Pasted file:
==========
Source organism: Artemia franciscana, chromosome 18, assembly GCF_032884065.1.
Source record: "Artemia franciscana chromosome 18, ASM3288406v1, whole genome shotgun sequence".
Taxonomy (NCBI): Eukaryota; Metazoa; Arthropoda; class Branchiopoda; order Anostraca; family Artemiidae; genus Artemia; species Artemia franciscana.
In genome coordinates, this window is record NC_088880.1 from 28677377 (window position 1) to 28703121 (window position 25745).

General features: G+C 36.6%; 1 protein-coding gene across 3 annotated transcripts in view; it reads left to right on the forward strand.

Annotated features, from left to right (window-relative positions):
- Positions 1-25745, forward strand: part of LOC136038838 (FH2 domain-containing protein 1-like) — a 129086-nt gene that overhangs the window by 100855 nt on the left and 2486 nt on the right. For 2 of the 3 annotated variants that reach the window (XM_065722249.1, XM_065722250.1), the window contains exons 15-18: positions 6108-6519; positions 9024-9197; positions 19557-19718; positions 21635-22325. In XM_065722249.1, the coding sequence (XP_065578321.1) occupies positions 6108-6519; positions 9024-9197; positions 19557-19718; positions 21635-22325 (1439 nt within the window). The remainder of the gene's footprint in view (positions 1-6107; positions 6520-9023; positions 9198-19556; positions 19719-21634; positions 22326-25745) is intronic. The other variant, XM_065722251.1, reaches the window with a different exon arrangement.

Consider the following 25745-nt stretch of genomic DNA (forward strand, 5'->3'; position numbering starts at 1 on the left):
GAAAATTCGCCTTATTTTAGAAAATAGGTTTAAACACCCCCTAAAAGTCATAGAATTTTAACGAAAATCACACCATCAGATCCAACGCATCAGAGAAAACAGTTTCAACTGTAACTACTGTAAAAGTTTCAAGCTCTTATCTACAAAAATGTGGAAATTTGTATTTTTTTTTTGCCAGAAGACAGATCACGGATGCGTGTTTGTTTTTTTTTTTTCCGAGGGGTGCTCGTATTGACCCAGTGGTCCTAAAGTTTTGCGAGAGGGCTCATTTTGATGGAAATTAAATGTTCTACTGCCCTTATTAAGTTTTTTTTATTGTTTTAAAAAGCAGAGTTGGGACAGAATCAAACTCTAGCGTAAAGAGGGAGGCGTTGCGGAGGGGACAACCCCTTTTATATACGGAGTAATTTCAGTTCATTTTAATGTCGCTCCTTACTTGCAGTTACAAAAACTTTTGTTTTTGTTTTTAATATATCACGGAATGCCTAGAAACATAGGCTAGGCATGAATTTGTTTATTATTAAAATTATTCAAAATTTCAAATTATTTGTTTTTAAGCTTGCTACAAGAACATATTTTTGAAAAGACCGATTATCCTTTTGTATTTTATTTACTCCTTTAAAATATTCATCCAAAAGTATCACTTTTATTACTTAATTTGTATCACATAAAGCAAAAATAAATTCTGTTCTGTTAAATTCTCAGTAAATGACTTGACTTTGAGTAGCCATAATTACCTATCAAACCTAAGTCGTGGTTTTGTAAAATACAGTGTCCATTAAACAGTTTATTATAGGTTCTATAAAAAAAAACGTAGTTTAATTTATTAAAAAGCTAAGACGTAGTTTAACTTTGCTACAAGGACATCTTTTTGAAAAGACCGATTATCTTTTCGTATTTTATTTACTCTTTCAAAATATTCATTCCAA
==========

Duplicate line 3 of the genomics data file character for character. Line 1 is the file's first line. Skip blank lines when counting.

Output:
Taxonomy (NCBI): Eukaryota; Metazoa; Arthropoda; class Branchiopoda; order Anostraca; family Artemiidae; genus Artemia; species Artemia franciscana.